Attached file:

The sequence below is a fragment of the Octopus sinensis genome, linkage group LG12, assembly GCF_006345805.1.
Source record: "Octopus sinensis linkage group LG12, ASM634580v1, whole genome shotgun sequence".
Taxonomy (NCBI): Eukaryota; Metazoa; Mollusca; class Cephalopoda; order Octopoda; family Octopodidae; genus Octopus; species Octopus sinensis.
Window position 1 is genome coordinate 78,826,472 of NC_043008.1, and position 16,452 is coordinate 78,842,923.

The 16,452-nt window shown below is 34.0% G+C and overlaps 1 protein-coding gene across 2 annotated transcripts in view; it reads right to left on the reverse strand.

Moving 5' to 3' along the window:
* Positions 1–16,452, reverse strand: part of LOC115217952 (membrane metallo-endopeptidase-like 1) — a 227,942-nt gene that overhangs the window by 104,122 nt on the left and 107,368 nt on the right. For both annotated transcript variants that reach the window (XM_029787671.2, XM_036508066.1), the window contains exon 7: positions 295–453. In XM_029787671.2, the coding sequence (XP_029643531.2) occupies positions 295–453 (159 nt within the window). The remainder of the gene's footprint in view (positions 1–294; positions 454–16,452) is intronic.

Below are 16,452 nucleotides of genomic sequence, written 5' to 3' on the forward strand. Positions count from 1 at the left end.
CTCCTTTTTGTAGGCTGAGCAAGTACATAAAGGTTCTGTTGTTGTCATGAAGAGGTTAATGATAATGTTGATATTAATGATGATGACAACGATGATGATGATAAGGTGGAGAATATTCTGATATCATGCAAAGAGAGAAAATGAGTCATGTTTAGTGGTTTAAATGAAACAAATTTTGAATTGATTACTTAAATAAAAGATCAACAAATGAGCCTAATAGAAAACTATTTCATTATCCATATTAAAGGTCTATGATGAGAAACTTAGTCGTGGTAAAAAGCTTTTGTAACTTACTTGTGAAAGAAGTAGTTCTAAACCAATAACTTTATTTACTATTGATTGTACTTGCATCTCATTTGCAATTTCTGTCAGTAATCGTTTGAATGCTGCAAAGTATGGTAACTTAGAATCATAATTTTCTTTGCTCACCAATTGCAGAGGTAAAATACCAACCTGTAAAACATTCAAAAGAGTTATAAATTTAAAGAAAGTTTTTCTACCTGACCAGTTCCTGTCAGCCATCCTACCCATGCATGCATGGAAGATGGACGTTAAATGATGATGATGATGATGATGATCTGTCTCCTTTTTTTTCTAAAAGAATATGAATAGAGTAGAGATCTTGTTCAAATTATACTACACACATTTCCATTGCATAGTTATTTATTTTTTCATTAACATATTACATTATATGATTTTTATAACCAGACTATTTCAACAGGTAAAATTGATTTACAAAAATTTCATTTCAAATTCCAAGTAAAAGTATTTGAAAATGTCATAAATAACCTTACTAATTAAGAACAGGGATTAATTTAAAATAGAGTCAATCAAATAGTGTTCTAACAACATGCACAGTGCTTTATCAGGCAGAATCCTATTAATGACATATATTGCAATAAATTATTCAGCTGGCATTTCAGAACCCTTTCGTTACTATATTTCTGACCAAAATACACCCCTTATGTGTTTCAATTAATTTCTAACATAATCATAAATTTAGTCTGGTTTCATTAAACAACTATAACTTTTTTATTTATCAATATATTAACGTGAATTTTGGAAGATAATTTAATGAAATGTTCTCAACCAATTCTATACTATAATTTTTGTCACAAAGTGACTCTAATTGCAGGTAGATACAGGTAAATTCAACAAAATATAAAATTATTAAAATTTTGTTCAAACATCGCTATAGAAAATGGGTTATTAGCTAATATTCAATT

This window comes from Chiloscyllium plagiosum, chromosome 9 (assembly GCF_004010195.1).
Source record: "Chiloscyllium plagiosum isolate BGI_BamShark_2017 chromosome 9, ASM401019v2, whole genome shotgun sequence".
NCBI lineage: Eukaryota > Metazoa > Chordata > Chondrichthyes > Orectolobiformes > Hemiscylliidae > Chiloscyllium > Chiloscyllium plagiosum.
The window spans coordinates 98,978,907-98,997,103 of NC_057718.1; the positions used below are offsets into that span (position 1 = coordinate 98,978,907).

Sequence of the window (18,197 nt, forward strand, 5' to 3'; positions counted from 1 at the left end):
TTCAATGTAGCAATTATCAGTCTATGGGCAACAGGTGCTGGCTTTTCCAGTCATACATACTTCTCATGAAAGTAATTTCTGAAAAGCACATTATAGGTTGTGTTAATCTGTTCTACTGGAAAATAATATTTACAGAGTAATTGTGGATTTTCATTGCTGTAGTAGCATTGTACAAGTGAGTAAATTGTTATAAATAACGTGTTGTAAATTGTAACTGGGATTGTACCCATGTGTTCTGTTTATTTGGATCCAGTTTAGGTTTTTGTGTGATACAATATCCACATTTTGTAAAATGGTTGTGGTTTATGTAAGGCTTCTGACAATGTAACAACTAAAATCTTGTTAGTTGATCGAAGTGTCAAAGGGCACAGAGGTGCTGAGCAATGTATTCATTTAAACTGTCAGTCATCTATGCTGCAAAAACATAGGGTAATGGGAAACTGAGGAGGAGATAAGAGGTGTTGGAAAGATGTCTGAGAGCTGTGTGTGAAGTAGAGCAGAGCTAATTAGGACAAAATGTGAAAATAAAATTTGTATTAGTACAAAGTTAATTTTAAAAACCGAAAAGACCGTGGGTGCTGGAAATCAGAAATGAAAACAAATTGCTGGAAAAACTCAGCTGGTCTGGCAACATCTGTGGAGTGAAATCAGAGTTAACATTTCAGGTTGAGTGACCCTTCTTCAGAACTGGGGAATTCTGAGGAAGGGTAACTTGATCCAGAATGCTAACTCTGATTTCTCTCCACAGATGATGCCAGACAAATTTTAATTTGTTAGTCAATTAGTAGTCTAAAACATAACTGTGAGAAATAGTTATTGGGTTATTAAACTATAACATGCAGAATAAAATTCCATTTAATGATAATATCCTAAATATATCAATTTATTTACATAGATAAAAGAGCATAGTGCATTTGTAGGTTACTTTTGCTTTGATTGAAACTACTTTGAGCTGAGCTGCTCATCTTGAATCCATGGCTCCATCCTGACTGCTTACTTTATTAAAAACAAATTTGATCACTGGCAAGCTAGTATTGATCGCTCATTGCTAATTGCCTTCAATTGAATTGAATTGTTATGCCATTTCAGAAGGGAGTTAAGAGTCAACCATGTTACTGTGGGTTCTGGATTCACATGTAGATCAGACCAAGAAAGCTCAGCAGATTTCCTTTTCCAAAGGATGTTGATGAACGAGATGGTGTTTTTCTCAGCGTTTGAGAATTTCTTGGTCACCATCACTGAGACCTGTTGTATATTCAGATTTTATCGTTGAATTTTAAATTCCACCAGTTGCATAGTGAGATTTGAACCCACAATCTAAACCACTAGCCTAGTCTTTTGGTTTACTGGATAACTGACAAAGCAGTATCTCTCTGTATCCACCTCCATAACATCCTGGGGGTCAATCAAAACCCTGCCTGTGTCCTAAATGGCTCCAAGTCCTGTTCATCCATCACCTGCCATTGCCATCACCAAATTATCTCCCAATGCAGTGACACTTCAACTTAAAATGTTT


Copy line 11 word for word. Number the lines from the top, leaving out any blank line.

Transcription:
Source record: "Chiloscyllium plagiosum isolate BGI_BamShark_2017 chromosome 9, ASM401019v2, whole genome shotgun sequence".